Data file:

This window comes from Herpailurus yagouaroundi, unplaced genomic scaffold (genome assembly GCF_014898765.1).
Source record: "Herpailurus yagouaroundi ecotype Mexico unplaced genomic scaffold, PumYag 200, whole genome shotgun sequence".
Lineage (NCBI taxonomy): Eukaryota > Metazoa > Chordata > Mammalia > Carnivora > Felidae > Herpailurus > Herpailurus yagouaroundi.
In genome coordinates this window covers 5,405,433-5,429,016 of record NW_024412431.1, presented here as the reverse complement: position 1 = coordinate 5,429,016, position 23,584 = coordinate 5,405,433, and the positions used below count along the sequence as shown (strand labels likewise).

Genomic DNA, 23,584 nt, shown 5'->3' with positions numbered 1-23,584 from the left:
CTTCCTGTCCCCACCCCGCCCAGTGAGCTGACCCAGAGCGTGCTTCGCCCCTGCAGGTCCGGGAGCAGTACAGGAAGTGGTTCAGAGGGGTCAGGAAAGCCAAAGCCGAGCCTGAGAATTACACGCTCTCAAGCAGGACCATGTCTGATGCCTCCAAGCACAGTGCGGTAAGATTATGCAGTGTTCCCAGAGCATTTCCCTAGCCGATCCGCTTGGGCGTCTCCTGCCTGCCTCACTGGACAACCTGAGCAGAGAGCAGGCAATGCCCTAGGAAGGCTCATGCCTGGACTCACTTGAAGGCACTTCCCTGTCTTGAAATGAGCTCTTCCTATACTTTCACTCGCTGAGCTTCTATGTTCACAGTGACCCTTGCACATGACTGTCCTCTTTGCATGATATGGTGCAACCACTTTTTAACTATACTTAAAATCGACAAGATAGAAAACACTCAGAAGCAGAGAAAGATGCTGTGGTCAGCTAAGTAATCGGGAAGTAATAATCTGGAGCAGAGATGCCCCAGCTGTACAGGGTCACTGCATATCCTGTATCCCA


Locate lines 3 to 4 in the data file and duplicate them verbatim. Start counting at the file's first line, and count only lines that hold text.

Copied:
Lineage (NCBI taxonomy): Eukaryota > Metazoa > Chordata > Mammalia > Carnivora > Felidae > Herpailurus > Herpailurus yagouaroundi.
In genome coordinates this window covers 5,405,433-5,429,016 of record NW_024412431.1, presented here as the reverse complement: position 1 = coordinate 5,429,016, position 23,584 = coordinate 5,405,433, and the positions used below count along the sequence as shown (strand labels likewise).